Maryland Lawmakers To Discuss Stricter Animal Abuse Laws - WBOC-TV 16, Delmarvas News Leader, FOX 21 -

Maryland Lawmakers To Discuss Stricter Animal Abuse Laws

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Dog rescued from the Puppy Mill in Eden (WBOC) Dog rescued from the Puppy Mill in Eden (WBOC)
Robert and Susan Murphy Robert and Susan Murphy
Rescued dog from alleged puppy mill. (Photo: WBOC) Rescued dog from alleged puppy mill. (Photo: WBOC)

ANNAPOLIS, Md. – As Maryland Lawmakers prepare to begin the 2017 legislative session, the issue of making animal abuse laws stricter will be up for debate. District 38 Sen. Jim Mathias is introducing two new bills that would make certain abuse cases a felony and establish a registry for animal abuse criminals.

The push for harsher penalties comes in the wake of a shocking case out of Wicomico County.

In April 2015, roughly 300 dogs were rescued from a property located on the 5000 block of Cooper Road in the Eden area. It took animal control and the sheriff's office 14 hours to remove the dogs.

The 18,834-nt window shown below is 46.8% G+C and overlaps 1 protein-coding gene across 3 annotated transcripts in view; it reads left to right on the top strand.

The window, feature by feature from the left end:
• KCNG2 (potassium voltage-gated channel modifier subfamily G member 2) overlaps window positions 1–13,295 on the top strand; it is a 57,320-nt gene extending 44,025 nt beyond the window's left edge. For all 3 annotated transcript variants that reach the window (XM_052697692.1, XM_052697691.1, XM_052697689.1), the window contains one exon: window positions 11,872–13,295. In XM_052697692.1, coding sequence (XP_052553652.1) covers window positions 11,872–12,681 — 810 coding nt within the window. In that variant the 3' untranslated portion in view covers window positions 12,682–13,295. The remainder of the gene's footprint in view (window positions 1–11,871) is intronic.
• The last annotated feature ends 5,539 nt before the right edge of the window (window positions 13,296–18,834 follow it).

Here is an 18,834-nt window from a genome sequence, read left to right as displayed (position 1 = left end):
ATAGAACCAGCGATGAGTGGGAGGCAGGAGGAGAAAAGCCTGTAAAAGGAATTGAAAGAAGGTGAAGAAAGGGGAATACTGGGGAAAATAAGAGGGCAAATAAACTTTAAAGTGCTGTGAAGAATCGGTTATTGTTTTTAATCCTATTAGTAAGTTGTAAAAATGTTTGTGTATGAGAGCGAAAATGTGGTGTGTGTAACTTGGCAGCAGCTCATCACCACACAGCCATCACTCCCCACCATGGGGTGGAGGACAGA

Most of the dogs removed from the property were Pomeranians.

On Monday, Robert and Susan Murphy were indicted on 84 charges - including animal cruelty as well as face felony charges not directly related to animal abuse. As the law currently stands, animal abuse is a misdemeanor.

The first bill would make the mistreatment of ten or more animals a felony with a maximum penalty of a $2,500 fine and/or 3 years in prison.

Aaron Balsamo, executive director of the Humane Society of Wicomico County, whose organization took in a majority of the dogs, called the legislation is a positive sign.

"Really the biggest things that's encouraging to see”, said Balsamo, “are legislators looking at different ways that they can help organizations like us."

The second bill establishes a registry for those who are found guilty of animal abuse crimes. Balsamo said this would allow organizations throughout the state a better way of keeping tabs on people who may move from one county to another.

Both bills are scheduled for hearings on Jan. 18.

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